And of course I am so grateful for medicare and social security.  Yes, that's how I will celebrate Tax Day.

Wednesday, April 13, 2016

Jackie and Barack

What was Barack Hussein Obama thinking when he married Michelle Robinson?  Was he hoping to forge an alliance as strong as that between Rachel and Jackie Robinson?  Couldn't hurt to think that way.  When the President and First Lady appear in Ken Burns' biopic Jackie Robinson and Michelle describes her role as"ally in chief," I thought:  "Maybe it's Michelle who understands the destiny attached forever to her name."

There's a theory about the Obama presidency:  if only he had spent more time at Washington cocktail parties and watering holes; if he had hung out more with his Congressional brethren, he would have accomplished more.  He is criticized for insisting on spending his free evenings privately with his family.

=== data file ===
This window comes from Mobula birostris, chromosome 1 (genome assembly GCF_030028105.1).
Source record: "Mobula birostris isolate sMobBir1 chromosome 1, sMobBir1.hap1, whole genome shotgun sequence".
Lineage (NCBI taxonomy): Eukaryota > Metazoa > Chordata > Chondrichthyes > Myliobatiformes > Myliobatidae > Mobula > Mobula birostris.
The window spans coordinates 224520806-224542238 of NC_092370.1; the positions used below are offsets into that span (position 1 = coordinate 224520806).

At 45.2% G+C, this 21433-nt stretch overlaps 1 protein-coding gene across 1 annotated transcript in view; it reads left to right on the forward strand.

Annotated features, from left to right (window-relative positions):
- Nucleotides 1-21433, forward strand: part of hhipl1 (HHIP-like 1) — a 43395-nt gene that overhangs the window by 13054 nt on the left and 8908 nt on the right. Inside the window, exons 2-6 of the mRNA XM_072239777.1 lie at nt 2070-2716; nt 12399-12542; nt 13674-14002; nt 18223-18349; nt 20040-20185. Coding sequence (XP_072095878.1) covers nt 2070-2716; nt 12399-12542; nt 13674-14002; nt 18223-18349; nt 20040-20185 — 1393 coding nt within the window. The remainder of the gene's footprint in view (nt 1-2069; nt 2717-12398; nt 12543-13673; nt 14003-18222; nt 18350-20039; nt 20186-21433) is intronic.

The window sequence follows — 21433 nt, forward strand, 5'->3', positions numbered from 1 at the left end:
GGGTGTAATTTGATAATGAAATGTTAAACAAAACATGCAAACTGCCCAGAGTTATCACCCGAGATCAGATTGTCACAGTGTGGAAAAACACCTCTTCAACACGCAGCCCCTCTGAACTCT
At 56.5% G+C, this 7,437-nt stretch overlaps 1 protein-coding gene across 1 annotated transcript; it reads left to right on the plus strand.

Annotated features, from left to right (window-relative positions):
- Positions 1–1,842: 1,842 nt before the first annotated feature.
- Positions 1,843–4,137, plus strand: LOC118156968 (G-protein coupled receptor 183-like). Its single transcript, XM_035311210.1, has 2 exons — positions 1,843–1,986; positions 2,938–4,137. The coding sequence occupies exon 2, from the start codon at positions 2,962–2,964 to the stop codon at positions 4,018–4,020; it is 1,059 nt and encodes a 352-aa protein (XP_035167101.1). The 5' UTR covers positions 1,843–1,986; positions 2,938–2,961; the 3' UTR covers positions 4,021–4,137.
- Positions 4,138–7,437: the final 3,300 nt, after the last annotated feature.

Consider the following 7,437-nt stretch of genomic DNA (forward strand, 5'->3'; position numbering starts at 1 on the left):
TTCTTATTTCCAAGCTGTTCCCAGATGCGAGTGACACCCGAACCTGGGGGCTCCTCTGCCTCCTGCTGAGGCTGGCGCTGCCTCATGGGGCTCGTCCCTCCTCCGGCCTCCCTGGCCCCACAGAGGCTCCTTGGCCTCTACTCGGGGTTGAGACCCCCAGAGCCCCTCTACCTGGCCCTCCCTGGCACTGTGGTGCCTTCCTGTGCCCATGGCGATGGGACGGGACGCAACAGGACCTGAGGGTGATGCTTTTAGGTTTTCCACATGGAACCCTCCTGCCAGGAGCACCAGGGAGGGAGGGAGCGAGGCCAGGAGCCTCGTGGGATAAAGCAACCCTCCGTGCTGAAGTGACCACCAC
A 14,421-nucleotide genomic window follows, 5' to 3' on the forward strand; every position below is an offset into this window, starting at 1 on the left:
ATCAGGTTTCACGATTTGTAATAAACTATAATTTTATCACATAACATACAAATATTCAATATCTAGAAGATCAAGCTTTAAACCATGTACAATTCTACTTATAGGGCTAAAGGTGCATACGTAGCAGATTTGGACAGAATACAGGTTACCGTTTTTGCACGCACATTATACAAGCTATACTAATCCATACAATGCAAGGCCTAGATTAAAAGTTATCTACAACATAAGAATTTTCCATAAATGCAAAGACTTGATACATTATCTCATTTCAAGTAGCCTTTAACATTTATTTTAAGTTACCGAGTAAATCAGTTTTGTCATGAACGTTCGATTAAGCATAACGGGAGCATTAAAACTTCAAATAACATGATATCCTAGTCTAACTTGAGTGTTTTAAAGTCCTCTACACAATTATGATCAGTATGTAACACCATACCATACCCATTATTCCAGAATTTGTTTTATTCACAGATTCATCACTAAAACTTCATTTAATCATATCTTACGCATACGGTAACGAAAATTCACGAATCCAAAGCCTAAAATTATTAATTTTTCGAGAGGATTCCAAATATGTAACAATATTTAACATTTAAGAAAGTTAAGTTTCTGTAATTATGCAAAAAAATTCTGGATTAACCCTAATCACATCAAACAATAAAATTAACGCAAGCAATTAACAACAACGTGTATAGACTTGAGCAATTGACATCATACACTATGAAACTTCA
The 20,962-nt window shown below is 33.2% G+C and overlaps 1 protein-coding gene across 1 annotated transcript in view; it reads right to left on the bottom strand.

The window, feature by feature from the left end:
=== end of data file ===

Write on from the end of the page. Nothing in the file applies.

Rachel Robinson talks movingly about how she and Jackie knew they needed a safety zone where Jackie could unwind as much as he could from the continuous assault he endured on the field and as a public figure.

With the Senate willing to deny the President even his constitutional duties, those family evenings make a lot of sense.

Men do come along who are exceptional enough to move the needle.  Not often though,  because it's so damn hard.

Saturday, April 9, 2016

Good for You!

Jason Benetti is the new play-by-play voice of the White Sox on TV.  Everyone is cheering him on. Even the national news picked up his story.  It's only a week into the season and already I am fond of his voice, and the way he describes the action.  He may be new, but he's a pro.

Jason is literally living his dream.  When he was in elementary school he wrote a paper describing his dream job: White Sox Announcer.  Some boys would have gone for White Sox player but for Jason, suffering through surgeries and body casts because of cerebral palsy, announcer was probably top of the mountain.

And now here he is.

I know the Cubs are getting all the World Series hype this year, but what if Jason gets to call the ultimate win?  It would be a second dream come true.

Thursday, April 7, 2016

The Painted Lady